Coffee Roast Guide
Roasting is a heat process that turns coffee into the fragrant, dark brown beans we know and love. Roasting brings out the aroma and flavor that is locked inside the green coffee beans. Beans are stored green, a state in which they can be kept
without loss of quality or taste.
Roasting causes chemical changes to take place as the beans are rapidly brought to very high temperatures. When they reach the peak of perfection, they are quickly cooled to stop the process. Generally, roasts fall into one of four color categories — light, medium, medium-dark and dark.
Many consumers assume that the strong, rich flavor of darker roasts indicates a higher level of caffeine, but the truth is that light roasts actually have a slightly higher concentration. The perfect roast is a personal choice that is sometimes influenced by national preference or geographic location.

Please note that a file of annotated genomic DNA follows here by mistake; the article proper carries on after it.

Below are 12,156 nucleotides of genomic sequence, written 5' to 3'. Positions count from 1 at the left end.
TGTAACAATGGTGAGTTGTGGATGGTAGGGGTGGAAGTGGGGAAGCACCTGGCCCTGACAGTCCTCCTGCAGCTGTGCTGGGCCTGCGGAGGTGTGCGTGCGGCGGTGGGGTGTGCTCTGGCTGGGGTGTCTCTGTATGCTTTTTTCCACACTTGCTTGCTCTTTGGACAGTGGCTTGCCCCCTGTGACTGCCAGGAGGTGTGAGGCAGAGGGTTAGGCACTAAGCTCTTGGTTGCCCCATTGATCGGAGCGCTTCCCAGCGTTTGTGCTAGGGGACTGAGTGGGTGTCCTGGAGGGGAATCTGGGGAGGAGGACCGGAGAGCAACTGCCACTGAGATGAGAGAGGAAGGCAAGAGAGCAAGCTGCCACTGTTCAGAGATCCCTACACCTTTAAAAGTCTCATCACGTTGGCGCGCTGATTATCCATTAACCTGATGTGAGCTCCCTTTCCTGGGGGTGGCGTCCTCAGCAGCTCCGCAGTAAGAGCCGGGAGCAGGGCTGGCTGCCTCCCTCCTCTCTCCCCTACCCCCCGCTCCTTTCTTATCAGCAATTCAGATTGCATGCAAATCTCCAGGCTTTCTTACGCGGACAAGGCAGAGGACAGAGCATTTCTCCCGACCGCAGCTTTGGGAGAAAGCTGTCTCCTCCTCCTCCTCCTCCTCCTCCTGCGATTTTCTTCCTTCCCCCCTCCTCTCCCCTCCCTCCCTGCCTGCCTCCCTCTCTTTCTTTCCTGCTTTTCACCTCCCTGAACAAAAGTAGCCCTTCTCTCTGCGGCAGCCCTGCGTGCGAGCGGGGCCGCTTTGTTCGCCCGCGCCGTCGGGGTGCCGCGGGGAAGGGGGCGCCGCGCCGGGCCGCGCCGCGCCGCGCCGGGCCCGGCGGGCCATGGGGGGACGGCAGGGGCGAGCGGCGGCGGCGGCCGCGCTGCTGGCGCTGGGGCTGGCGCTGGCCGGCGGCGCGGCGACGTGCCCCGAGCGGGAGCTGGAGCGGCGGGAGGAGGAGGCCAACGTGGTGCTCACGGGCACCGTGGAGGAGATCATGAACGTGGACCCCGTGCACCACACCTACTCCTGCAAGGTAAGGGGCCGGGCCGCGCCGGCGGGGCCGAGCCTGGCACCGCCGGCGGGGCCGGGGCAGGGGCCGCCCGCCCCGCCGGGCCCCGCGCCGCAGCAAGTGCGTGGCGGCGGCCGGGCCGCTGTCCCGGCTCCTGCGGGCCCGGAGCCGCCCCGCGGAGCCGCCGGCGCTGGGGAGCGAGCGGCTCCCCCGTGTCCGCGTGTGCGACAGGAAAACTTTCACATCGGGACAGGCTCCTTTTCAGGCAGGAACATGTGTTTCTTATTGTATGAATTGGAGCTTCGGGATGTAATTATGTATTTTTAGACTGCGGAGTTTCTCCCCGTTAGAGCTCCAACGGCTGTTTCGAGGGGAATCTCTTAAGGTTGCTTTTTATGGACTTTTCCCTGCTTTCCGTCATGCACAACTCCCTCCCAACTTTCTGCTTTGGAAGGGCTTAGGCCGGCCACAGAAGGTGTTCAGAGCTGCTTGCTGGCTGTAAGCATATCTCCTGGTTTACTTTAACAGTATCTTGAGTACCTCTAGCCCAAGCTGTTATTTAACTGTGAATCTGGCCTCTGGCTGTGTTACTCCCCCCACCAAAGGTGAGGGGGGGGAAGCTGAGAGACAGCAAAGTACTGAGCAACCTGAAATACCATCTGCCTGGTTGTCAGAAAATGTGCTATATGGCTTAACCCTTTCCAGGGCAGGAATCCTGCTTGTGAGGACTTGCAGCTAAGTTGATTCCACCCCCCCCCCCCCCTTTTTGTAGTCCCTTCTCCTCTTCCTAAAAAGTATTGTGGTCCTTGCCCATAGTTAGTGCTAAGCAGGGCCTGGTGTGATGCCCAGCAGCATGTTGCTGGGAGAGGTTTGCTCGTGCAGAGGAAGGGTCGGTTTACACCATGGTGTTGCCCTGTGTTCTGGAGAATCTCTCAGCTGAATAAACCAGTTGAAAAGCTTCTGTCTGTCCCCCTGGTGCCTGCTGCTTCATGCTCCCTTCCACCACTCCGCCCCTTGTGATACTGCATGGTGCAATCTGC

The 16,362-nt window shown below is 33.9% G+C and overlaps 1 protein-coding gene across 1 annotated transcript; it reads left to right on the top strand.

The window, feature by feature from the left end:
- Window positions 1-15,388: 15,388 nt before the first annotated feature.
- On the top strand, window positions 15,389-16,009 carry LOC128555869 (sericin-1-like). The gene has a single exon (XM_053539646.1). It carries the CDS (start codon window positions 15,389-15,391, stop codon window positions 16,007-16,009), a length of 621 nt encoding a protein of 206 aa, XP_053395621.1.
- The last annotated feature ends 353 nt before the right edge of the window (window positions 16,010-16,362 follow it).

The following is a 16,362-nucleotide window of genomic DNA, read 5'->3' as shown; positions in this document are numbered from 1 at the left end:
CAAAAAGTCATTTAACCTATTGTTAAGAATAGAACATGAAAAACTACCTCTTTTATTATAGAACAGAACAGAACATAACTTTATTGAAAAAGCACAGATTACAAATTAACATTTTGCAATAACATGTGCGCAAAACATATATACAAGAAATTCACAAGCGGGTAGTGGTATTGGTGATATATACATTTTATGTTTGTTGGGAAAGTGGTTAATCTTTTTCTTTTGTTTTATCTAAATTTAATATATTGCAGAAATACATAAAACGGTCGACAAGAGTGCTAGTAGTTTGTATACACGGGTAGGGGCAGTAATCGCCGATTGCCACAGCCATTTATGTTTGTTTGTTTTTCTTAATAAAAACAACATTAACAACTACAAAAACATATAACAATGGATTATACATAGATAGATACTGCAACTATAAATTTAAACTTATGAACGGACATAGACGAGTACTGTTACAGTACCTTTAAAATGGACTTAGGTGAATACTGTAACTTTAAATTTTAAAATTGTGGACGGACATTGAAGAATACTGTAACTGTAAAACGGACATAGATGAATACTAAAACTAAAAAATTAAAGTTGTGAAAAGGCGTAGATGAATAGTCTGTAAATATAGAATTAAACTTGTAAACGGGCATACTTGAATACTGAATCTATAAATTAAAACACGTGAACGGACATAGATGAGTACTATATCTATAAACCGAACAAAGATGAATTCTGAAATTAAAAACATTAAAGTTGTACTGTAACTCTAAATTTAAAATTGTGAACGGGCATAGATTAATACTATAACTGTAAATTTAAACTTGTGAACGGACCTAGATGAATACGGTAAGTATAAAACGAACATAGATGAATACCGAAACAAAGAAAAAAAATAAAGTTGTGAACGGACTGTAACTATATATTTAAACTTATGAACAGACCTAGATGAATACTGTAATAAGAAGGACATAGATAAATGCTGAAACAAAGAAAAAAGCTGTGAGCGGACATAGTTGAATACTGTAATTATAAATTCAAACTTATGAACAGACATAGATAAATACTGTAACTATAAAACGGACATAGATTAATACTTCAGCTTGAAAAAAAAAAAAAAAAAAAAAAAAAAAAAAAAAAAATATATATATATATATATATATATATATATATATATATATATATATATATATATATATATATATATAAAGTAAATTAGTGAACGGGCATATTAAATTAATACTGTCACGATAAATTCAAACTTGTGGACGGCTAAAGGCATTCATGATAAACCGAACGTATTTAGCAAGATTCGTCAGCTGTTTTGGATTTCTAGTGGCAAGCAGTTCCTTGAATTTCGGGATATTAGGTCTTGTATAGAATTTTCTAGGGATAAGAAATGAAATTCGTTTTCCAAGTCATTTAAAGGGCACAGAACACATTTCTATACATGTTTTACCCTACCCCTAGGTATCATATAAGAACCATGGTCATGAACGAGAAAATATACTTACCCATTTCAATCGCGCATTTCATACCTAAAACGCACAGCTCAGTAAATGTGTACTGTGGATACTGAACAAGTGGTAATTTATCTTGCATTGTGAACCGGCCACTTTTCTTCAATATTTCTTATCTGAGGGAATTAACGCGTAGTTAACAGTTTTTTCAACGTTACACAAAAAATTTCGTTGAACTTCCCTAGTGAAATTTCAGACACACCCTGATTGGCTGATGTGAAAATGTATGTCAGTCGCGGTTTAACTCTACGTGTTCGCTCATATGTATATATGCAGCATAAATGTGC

Light brown in color, this roast is generally preferred for milder coffee varieties. There will be no oil on the surface of these beans because they are not roasted long enough for the oils to break through to the surface.
This roast is medium brown in color with a stronger flavor and a non-oily surface. It’s often referred to as the American roast because it is generally preferred in the United States.
Medium Dark Roasts:
Rich, dark color, this roast has some oil on the surface and with a slight bittersweet aftertaste.
This roast produces shiny black beans with an oily surface and a pronounced bitterness. The darker the roast, the less acidity will be found in the coffee beverage. Dark roast coffees run from slightly dark to charred, and the names are often used interchangeably. A good example is Espresso.